Finastra Payments Report: Digital disruption comes to the Corporate Treasury
To date, corporate banking has been largely protected from full scale digital disruption. There are a number of reasons why this may be so.
First, regulations such as PSD2 have predominantly focused on retail banking, while the complexity of the financial supply chain and corporate banking processes have to some extent protected it from easy disruption. Second, the 2008 financial crisis had made businesses very aware of the importance of their existing banking relationships to properly finance their balance sheets and supply chains; making them wary of novelty. Third, while the global economy can withstand shocks to industries such as retail or transport, the wholesale disruption of banking threatens instability on a potentially disastrous scale.
Recently, however, the effects of the digital revolution are beginning to be seen across the banking sector; including in the corporate treasury function.
During this webinar, our panel of experts will discuss some of the interesting findings from Finastra’s research into the views of corporate treasurers in EMEA and what these findings mean for banks. The session will cover the following discussion areas:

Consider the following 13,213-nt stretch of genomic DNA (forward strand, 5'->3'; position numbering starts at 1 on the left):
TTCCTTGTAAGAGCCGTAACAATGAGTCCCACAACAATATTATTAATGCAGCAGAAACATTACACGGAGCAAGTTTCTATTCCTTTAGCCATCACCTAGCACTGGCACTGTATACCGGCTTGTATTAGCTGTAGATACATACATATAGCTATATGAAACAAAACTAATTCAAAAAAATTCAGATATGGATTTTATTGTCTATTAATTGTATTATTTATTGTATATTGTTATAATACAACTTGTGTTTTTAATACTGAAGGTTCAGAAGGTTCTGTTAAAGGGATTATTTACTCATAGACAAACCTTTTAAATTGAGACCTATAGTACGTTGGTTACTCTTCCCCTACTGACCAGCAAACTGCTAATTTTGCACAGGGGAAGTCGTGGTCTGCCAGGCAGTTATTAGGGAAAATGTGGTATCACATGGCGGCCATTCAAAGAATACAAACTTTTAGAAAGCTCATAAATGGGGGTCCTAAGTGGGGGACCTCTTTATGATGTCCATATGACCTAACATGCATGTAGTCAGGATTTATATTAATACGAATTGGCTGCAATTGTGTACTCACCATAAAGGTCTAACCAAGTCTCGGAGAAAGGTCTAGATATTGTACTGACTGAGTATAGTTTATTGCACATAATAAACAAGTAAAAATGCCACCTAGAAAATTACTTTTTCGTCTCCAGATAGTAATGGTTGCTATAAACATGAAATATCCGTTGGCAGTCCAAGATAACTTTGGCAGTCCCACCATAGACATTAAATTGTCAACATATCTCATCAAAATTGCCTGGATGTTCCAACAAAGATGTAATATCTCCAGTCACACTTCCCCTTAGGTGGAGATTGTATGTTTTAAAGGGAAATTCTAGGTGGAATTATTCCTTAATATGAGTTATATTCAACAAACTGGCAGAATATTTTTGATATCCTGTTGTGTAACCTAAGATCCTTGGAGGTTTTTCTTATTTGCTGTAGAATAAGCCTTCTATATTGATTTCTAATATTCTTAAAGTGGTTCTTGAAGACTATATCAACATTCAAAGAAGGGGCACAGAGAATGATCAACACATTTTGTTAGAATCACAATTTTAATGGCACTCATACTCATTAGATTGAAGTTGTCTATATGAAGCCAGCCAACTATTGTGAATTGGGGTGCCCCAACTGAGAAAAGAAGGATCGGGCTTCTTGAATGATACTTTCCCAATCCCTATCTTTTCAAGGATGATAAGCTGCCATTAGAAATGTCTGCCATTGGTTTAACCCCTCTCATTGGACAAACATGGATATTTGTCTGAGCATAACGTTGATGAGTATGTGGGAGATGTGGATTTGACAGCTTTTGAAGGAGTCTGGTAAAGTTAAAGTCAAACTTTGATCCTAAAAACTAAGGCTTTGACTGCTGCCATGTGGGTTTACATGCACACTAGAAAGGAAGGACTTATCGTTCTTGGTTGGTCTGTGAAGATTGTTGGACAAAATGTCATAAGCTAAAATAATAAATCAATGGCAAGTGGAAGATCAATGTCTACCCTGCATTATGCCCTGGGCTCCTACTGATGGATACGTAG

- Corporate Treasures are playing a more strategic role in their business. What does this mean for the treasury departments at the banks that serve them?
- What benefits are there for corporate treasurers from real-time payments (e.g. cash and liquidity management)? Will Real-time payments prove transformational?
- Pioneers are looking to embrace advanced technologies like AI and machine learning and blockchain-based services. Meanwhile, cloud maturity is increasing, putting in place a good foundation for further disruption. Has digital disruption finally come to the treasury? What are the key opportunities/challenges for corporate treasurers around emerging technologies?
- As corporates seek innovation, they are looking to leverage open APIs to drive down costs and enable them to source services from non-bank providers. Are we heading to a future where banks and partners operate in consortia to offer treasury services?